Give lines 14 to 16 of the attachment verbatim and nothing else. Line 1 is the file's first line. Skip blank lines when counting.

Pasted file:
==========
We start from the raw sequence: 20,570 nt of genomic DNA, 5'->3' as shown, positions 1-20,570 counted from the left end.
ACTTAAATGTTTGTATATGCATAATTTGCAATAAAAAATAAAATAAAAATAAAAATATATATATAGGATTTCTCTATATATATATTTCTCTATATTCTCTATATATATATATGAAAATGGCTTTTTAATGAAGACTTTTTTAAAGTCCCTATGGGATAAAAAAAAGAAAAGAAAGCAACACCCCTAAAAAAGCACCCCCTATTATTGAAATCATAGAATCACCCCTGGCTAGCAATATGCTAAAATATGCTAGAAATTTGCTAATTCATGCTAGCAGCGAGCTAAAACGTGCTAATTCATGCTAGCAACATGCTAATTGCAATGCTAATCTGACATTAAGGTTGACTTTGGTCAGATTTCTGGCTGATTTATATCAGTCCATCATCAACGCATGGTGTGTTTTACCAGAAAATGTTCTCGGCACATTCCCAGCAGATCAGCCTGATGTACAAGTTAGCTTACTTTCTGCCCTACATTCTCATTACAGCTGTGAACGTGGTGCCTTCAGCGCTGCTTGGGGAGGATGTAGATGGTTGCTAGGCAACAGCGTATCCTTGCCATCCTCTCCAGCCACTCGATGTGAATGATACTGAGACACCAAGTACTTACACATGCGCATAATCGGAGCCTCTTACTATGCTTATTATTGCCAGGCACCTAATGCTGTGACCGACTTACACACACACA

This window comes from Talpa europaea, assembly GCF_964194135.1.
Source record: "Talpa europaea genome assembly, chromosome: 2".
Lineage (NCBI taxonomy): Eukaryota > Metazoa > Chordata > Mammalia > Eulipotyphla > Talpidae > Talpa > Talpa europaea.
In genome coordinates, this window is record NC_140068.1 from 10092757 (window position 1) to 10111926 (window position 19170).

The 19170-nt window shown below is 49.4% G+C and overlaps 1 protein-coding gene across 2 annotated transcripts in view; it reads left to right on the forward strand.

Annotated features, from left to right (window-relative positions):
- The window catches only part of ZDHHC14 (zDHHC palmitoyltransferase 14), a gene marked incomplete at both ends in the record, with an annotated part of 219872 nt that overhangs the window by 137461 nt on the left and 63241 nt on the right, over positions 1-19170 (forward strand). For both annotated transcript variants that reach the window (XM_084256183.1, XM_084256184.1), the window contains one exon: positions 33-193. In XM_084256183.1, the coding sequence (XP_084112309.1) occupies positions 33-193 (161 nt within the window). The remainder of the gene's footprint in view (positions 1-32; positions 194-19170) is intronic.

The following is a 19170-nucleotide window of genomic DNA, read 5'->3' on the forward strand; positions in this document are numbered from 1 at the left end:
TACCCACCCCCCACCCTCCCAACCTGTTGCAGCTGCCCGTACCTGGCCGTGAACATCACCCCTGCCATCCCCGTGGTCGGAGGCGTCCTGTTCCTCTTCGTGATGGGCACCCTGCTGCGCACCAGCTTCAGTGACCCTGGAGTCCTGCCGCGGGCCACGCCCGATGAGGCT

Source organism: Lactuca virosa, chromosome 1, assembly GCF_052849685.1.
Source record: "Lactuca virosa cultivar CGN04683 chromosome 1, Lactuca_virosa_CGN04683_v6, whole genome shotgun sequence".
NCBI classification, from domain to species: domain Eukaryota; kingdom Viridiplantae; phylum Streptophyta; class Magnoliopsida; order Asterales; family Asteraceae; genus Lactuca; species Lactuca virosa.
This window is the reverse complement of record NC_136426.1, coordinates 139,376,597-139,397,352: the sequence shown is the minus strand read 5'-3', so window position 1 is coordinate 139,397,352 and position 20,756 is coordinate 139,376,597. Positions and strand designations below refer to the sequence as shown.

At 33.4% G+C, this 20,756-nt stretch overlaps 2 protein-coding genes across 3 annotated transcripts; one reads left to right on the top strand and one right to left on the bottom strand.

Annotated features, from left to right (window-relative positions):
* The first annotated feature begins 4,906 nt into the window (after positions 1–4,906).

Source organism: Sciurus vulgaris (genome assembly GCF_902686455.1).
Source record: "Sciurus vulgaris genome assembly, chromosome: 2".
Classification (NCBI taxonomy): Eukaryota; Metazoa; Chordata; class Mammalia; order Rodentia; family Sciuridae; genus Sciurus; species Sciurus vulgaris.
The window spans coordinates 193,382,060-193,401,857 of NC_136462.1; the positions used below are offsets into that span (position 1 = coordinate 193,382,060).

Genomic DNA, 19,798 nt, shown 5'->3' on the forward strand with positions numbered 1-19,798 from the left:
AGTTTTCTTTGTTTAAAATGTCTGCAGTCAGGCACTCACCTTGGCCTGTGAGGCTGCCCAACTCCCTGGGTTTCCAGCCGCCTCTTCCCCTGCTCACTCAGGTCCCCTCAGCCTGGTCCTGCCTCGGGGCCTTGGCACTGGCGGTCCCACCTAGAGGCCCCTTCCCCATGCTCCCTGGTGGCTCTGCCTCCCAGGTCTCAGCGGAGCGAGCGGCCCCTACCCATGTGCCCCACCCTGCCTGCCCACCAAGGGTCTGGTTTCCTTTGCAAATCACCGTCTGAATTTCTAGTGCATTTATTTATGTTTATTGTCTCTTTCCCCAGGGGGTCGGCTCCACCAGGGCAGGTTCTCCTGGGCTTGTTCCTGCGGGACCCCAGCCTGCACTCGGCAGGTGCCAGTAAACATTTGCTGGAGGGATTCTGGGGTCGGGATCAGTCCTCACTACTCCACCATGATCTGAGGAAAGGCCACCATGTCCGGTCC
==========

NCBI classification, from domain to species: domain Eukaryota; kingdom Viridiplantae; phylum Streptophyta; class Magnoliopsida; order Asterales; family Asteraceae; genus Lactuca; species Lactuca virosa.
This window is the reverse complement of record NC_136426.1, coordinates 139,376,597-139,397,352: the sequence shown is the minus strand read 5'-3', so window position 1 is coordinate 139,397,352 and position 20,756 is coordinate 139,376,597. Positions and strand designations below refer to the sequence as shown.

At 33.4% G+C, this 20,756-nt stretch overlaps 2 protein-coding genes across 3 annotated transcripts; one reads left to right on the top strand and one right to left on the bottom strand.